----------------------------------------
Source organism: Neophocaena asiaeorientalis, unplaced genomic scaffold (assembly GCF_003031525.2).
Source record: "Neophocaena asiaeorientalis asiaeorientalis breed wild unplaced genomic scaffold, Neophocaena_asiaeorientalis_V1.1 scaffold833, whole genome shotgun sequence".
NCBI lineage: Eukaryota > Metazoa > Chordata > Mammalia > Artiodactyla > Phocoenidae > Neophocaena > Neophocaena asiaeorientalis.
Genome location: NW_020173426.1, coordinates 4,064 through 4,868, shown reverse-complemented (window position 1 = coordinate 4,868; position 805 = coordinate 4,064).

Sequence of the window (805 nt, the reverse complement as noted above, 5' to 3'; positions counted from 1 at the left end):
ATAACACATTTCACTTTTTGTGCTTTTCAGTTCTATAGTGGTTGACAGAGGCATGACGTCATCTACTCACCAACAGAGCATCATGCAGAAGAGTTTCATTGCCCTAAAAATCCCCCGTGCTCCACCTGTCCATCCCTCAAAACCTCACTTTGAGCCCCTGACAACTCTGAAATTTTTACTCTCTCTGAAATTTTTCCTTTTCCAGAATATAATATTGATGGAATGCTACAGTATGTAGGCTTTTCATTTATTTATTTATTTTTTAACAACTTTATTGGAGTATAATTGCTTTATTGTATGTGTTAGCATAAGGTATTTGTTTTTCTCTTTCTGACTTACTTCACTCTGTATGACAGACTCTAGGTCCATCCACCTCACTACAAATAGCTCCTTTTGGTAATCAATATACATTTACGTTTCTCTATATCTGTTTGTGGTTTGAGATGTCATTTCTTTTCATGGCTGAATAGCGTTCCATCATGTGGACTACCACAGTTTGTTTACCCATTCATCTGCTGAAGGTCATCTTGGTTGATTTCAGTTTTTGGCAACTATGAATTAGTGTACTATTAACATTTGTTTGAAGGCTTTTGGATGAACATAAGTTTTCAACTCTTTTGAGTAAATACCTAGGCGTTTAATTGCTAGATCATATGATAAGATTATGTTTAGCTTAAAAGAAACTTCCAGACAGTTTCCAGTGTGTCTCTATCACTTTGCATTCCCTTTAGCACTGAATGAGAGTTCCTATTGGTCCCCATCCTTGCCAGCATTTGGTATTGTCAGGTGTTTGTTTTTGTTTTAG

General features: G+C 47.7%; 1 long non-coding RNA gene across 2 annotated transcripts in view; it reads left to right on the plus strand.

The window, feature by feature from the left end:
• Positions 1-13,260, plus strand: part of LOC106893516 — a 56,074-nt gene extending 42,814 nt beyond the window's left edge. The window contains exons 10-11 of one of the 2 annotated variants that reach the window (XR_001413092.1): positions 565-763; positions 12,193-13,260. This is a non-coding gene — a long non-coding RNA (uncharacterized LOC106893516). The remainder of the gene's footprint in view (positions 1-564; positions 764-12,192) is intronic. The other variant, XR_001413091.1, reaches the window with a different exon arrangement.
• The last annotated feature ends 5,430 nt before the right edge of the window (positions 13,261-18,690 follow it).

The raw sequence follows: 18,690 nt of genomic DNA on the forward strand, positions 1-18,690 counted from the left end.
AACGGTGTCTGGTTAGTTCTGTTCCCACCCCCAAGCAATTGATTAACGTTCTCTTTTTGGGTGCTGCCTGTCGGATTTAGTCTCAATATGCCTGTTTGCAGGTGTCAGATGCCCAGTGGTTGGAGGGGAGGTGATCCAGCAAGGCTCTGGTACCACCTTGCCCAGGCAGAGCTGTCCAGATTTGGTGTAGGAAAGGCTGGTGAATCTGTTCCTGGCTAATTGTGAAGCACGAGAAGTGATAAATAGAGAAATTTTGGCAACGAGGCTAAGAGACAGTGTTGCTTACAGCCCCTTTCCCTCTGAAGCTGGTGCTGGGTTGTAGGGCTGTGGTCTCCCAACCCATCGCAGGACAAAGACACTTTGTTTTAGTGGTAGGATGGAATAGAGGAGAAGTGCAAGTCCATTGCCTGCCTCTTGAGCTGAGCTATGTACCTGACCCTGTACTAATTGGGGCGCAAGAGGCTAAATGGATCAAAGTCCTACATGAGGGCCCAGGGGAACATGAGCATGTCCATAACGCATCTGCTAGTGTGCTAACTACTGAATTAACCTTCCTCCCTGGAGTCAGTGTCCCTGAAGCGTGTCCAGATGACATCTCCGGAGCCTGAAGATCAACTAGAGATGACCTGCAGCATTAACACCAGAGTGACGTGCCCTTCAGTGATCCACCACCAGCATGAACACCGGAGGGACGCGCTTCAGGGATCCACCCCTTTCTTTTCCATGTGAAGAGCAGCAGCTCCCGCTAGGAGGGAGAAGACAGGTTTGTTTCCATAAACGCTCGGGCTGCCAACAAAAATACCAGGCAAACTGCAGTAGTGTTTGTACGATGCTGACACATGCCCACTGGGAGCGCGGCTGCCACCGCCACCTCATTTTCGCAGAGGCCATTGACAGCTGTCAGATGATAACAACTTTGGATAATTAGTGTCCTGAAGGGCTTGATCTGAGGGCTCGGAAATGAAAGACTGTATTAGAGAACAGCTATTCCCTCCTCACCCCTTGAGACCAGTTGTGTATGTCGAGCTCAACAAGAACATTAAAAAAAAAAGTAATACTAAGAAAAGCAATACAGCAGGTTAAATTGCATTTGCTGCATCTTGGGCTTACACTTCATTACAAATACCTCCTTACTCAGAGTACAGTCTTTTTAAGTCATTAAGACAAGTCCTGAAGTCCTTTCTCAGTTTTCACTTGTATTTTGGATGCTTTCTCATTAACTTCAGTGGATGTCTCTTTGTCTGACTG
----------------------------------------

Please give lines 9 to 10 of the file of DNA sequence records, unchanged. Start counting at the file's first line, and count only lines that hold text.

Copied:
• Positions 1-13,260, plus strand: part of LOC106893516 — a 56,074-nt gene extending 42,814 nt beyond the window's left edge. The window contains exons 10-11 of one of the 2 annotated variants that reach the window (XR_001413092.1): positions 565-763; positions 12,193-13,260. This is a non-coding gene — a long non-coding RNA (uncharacterized LOC106893516). The remainder of the gene's footprint in view (positions 1-564; positions 764-12,192) is intronic. The other variant, XR_001413091.1, reaches the window with a different exon arrangement.
• The last annotated feature ends 5,430 nt before the right edge of the window (positions 13,261-18,690 follow it).